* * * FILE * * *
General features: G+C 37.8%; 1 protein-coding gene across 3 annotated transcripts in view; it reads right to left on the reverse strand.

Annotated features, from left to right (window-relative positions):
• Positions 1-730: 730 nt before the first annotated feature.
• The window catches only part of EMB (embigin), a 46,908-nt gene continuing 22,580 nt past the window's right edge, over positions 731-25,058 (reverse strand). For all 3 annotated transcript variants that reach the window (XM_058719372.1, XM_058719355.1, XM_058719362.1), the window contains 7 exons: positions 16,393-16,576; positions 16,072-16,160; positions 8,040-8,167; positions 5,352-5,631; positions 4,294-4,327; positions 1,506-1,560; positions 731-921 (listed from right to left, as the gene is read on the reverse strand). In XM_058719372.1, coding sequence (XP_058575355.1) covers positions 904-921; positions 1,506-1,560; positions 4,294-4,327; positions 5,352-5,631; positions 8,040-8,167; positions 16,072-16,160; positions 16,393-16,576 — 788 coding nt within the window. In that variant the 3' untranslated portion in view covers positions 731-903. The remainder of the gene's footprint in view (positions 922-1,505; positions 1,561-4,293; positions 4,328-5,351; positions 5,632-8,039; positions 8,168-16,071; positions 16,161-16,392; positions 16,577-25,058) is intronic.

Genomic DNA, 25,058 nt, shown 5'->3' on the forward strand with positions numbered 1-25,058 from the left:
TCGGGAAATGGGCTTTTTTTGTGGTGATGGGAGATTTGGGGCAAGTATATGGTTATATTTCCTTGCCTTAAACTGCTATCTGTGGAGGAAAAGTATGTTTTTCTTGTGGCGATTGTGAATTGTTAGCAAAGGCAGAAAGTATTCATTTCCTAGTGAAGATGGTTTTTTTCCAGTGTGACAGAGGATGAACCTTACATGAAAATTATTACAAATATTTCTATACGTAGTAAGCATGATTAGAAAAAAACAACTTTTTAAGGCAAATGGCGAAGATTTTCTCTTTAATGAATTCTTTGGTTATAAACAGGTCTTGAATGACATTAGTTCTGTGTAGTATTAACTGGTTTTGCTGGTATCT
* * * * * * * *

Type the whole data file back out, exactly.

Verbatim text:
General features: G+C 37.8%; 1 protein-coding gene across 3 annotated transcripts in view; it reads right to left on the reverse strand.

Annotated features, from left to right (window-relative positions):
• Positions 1-730: 730 nt before the first annotated feature.
• The window catches only part of EMB (embigin), a 46,908-nt gene continuing 22,580 nt past the window's right edge, over positions 731-25,058 (reverse strand). For all 3 annotated transcript variants that reach the window (XM_058719372.1, XM_058719355.1, XM_058719362.1), the window contains 7 exons: positions 16,393-16,576; positions 16,072-16,160; positions 8,040-8,167; positions 5,352-5,631; positions 4,294-4,327; positions 1,506-1,560; positions 731-921 (listed from right to left, as the gene is read on the reverse strand). In XM_058719372.1, coding sequence (XP_058575355.1) covers positions 904-921; positions 1,506-1,560; positions 4,294-4,327; positions 5,352-5,631; positions 8,040-8,167; positions 16,072-16,160; positions 16,393-16,576 — 788 coding nt within the window. In that variant the 3' untranslated portion in view covers positions 731-903. The remainder of the gene's footprint in view (positions 922-1,505; positions 1,561-4,293; positions 4,328-5,351; positions 5,632-8,039; positions 8,168-16,071; positions 16,161-16,392; positions 16,577-25,058) is intronic.

Genomic DNA, 25,058 nt, shown 5'->3' on the forward strand with positions numbered 1-25,058 from the left:
TCGGGAAATGGGCTTTTTTTGTGGTGATGGGAGATTTGGGGCAAGTATATGGTTATATTTCCTTGCCTTAAACTGCTATCTGTGGAGGAAAAGTATGTTTTTCTTGTGGCGATTGTGAATTGTTAGCAAAGGCAGAAAGTATTCATTTCCTAGTGAAGATGGTTTTTTTCCAGTGTGACAGAGGATGAACCTTACATGAAAATTATTACAAATATTTCTATACGTAGTAAGCATGATTAGAAAAAAACAACTTTTTAAGGCAAATGGCGAAGATTTTCTCTTTAATGAATTCTTTGGTTATAAACAGGTCTTGAATGACATTAGTTCTGTGTAGTATTAACTGGTTTTGCTGGTATCT